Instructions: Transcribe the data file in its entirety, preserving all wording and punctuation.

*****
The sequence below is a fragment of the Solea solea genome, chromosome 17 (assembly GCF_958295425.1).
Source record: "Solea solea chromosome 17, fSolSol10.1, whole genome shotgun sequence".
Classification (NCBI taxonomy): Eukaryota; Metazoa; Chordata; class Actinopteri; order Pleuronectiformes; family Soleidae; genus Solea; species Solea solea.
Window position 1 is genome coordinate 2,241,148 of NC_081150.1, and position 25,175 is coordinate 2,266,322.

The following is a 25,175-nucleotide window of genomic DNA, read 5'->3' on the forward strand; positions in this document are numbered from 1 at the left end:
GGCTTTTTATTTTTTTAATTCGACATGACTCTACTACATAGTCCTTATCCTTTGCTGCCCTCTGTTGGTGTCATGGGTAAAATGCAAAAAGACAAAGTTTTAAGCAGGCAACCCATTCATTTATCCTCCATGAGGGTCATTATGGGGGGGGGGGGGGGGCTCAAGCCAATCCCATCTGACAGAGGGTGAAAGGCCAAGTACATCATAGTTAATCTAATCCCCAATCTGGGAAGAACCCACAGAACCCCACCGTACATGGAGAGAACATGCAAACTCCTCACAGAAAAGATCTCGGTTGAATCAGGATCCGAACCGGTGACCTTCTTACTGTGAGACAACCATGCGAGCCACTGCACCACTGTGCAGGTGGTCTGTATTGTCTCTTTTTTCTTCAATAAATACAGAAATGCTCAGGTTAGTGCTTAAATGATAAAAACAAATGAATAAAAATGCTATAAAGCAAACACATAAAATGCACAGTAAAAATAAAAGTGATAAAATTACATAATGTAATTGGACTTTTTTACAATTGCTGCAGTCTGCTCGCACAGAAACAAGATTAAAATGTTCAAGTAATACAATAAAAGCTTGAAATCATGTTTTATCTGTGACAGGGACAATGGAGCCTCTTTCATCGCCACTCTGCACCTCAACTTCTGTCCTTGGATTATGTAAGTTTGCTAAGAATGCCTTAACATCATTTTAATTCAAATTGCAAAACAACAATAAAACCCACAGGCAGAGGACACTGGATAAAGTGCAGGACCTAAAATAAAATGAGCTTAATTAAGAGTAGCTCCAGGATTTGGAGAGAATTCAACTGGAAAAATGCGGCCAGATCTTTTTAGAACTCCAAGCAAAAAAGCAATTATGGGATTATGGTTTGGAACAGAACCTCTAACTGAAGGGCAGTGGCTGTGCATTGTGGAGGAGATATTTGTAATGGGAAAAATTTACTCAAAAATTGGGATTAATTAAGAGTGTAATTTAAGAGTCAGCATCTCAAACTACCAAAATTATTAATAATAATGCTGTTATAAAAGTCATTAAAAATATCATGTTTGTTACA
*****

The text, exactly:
The sequence below is a fragment of the Solea solea genome, chromosome 17 (assembly GCF_958295425.1).
Source record: "Solea solea chromosome 17, fSolSol10.1, whole genome shotgun sequence".
Classification (NCBI taxonomy): Eukaryota; Metazoa; Chordata; class Actinopteri; order Pleuronectiformes; family Soleidae; genus Solea; species Solea solea.
Window position 1 is genome coordinate 2,241,148 of NC_081150.1, and position 25,175 is coordinate 2,266,322.

The following is a 25,175-nucleotide window of genomic DNA, read 5'->3' on the forward strand; positions in this document are numbered from 1 at the left end:
GGCTTTTTATTTTTTTAATTCGACATGACTCTACTACATAGTCCTTATCCTTTGCTGCCCTCTGTTGGTGTCATGGGTAAAATGCAAAAAGACAAAGTTTTAAGCAGGCAACCCATTCATTTATCCTCCATGAGGGTCATTATGGGGGGGGGGGGGGGGCTCAAGCCAATCCCATCTGACAGAGGGTGAAAGGCCAAGTACATCATAGTTAATCTAATCCCCAATCTGGGAAGAACCCACAGAACCCCACCGTACATGGAGAGAACATGCAAACTCCTCACAGAAAAGATCTCGGTTGAATCAGGATCCGAACCGGTGACCTTCTTACTGTGAGACAACCATGCGAGCCACTGCACCACTGTGCAGGTGGTCTGTATTGTCTCTTTTTTCTTCAATAAATACAGAAATGCTCAGGTTAGTGCTTAAATGATAAAAACAAATGAATAAAAATGCTATAAAGCAAACACATAAAATGCACAGTAAAAATAAAAGTGATAAAATTACATAATGTAATTGGACTTTTTTACAATTGCTGCAGTCTGCTCGCACAGAAACAAGATTAAAATGTTCAAGTAATACAATAAAAGCTTGAAATCATGTTTTATCTGTGACAGGGACAATGGAGCCTCTTTCATCGCCACTCTGCACCTCAACTTCTGTCCTTGGATTATGTAAGTTTGCTAAGAATGCCTTAACATCATTTTAATTCAAATTGCAAAACAACAATAAAACCCACAGGCAGAGGACACTGGATAAAGTGCAGGACCTAAAATAAAATGAGCTTAATTAAGAGTAGCTCCAGGATTTGGAGAGAATTCAACTGGAAAAATGCGGCCAGATCTTTTTAGAACTCCAAGCAAAAAAGCAATTATGGGATTATGGTTTGGAACAGAACCTCTAACTGAAGGGCAGTGGCTGTGCATTGTGGAGGAGATATTTGTAATGGGAAAAATTTACTCAAAAATTGGGATTAATTAAGAGTGTAATTTAAGAGTCAGCATCTCAAACTACCAAAATTATTAATAATAATGCTGTTATAAAAGTCATTAAAAATATCATGTTTGTTACA